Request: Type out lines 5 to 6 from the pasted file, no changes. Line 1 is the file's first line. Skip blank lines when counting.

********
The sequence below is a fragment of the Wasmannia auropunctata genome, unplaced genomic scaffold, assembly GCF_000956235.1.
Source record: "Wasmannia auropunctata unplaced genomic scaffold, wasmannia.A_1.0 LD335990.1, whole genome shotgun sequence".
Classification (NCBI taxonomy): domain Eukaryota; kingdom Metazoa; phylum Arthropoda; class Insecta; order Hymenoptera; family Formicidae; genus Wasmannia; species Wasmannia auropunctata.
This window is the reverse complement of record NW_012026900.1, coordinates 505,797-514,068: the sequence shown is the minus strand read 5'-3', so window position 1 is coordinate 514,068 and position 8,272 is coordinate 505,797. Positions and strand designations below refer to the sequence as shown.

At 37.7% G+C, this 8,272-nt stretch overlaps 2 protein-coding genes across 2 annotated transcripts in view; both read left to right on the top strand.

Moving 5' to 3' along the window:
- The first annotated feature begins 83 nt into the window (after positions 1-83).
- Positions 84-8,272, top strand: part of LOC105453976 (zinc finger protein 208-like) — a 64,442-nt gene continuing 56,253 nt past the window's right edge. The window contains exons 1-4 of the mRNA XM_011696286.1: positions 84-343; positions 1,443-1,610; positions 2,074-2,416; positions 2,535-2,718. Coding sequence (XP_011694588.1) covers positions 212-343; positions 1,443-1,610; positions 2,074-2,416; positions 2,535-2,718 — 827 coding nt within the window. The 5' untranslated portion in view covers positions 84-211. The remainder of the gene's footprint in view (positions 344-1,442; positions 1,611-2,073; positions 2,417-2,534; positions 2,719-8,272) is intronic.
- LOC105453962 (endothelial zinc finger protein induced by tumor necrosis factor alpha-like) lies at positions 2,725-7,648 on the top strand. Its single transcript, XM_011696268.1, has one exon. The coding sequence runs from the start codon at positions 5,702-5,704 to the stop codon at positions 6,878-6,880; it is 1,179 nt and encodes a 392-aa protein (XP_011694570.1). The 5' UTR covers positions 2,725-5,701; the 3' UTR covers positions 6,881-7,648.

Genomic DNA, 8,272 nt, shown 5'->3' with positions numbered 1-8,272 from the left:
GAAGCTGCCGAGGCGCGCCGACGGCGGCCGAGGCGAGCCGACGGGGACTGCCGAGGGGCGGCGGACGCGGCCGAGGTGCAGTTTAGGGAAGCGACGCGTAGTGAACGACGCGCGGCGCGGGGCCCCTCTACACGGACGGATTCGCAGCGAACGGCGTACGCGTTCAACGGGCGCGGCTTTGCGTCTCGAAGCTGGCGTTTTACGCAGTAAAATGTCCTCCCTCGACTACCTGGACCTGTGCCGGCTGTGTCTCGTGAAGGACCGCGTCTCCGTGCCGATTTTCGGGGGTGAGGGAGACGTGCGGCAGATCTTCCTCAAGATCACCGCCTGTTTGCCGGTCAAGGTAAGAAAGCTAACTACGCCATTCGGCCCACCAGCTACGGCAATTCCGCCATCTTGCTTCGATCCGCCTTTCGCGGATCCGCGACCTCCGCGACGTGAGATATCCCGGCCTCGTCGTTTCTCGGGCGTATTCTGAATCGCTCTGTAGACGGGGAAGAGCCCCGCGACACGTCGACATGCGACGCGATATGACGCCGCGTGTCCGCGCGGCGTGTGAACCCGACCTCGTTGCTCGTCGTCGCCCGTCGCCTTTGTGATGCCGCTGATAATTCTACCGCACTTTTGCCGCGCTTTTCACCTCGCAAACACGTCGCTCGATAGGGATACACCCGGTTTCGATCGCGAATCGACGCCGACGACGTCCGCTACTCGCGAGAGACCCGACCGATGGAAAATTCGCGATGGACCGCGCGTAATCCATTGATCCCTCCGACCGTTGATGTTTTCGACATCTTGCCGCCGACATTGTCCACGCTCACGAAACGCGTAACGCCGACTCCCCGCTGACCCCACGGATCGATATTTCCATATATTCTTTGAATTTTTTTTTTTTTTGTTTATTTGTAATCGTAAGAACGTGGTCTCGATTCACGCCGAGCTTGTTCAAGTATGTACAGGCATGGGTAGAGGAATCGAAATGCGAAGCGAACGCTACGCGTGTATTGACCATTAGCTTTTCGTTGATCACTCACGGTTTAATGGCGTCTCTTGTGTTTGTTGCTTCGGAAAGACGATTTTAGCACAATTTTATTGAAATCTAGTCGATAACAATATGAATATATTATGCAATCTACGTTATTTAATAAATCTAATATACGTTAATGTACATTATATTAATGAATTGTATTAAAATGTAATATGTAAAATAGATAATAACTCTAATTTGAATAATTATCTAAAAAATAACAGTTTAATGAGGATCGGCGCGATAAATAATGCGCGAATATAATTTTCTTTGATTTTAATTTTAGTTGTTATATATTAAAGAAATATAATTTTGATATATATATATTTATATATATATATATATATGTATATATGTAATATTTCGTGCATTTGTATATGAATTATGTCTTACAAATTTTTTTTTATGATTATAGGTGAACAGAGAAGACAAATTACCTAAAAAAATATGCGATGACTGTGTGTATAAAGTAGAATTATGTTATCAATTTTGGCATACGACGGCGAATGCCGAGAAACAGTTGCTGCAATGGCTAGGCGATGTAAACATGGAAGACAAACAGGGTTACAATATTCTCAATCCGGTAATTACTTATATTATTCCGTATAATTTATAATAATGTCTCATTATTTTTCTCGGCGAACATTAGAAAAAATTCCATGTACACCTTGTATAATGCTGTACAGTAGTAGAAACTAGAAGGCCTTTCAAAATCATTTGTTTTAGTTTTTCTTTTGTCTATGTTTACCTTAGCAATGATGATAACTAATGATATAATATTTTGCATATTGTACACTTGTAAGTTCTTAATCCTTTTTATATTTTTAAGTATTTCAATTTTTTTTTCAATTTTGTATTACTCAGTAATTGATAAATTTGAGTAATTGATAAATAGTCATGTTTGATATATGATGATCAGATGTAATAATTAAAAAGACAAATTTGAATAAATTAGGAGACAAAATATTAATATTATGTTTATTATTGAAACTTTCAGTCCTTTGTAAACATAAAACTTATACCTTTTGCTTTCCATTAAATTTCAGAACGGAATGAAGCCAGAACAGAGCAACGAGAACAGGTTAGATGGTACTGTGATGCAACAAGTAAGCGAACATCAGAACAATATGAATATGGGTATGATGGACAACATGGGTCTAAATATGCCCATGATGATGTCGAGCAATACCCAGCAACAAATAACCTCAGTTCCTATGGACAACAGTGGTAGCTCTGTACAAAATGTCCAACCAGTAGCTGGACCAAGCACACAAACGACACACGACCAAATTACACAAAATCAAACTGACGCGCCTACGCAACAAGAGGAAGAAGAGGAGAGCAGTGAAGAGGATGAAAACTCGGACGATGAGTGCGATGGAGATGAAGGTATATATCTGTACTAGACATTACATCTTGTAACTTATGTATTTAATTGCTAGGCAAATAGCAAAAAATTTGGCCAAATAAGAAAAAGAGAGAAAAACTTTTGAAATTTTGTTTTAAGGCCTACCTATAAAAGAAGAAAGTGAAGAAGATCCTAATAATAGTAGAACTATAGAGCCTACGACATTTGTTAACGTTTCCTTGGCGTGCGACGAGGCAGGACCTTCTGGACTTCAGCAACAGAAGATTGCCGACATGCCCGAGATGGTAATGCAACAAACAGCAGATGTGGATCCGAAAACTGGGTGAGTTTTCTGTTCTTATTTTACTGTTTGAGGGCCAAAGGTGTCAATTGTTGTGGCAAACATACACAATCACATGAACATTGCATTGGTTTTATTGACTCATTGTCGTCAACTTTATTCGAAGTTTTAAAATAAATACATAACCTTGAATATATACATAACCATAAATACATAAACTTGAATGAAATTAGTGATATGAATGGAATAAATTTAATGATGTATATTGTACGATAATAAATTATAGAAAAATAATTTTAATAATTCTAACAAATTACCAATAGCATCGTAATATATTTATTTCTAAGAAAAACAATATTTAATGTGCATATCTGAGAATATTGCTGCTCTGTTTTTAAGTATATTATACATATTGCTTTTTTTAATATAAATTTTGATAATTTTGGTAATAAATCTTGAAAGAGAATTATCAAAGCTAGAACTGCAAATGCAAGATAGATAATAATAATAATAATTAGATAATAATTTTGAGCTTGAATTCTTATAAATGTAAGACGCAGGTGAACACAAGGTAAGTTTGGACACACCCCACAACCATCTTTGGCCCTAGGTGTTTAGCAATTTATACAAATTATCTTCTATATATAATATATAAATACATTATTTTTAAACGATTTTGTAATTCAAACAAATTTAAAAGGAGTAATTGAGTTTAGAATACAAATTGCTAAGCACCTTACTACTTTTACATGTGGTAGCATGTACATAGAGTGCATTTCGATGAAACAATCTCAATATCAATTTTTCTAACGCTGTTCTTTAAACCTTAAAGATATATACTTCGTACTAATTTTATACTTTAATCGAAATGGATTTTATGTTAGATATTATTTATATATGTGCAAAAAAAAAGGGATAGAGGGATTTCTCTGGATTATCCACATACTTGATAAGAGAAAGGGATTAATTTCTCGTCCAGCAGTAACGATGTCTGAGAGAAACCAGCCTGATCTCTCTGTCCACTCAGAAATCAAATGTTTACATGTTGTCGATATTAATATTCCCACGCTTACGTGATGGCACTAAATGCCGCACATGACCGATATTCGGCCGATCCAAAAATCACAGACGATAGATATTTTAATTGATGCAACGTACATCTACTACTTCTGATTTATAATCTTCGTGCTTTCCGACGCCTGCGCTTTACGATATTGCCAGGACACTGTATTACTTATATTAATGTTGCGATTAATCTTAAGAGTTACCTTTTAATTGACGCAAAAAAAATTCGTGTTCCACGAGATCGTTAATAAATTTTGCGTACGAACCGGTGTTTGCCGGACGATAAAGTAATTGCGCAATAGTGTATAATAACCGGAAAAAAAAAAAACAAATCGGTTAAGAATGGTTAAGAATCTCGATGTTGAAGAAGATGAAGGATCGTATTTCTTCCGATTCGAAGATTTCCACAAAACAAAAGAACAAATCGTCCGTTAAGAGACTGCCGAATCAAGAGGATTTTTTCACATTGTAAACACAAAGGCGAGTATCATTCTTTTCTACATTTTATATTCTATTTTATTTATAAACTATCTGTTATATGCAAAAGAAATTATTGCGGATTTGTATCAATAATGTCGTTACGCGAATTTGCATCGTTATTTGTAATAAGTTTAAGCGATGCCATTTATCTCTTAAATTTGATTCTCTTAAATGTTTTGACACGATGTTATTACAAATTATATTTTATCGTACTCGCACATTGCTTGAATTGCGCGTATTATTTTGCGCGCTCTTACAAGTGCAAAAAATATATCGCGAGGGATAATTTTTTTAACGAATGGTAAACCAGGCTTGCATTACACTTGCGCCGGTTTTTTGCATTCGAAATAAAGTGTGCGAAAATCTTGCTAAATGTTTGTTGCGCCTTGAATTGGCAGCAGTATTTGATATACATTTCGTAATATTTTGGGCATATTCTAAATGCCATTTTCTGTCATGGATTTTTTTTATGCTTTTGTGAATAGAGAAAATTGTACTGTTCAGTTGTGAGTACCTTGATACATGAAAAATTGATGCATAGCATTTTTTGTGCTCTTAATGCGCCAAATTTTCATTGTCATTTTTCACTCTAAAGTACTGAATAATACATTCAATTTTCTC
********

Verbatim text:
At 37.7% G+C, this 8,272-nt stretch overlaps 2 protein-coding genes across 2 annotated transcripts in view; both read left to right on the top strand.

Moving 5' to 3' along the window: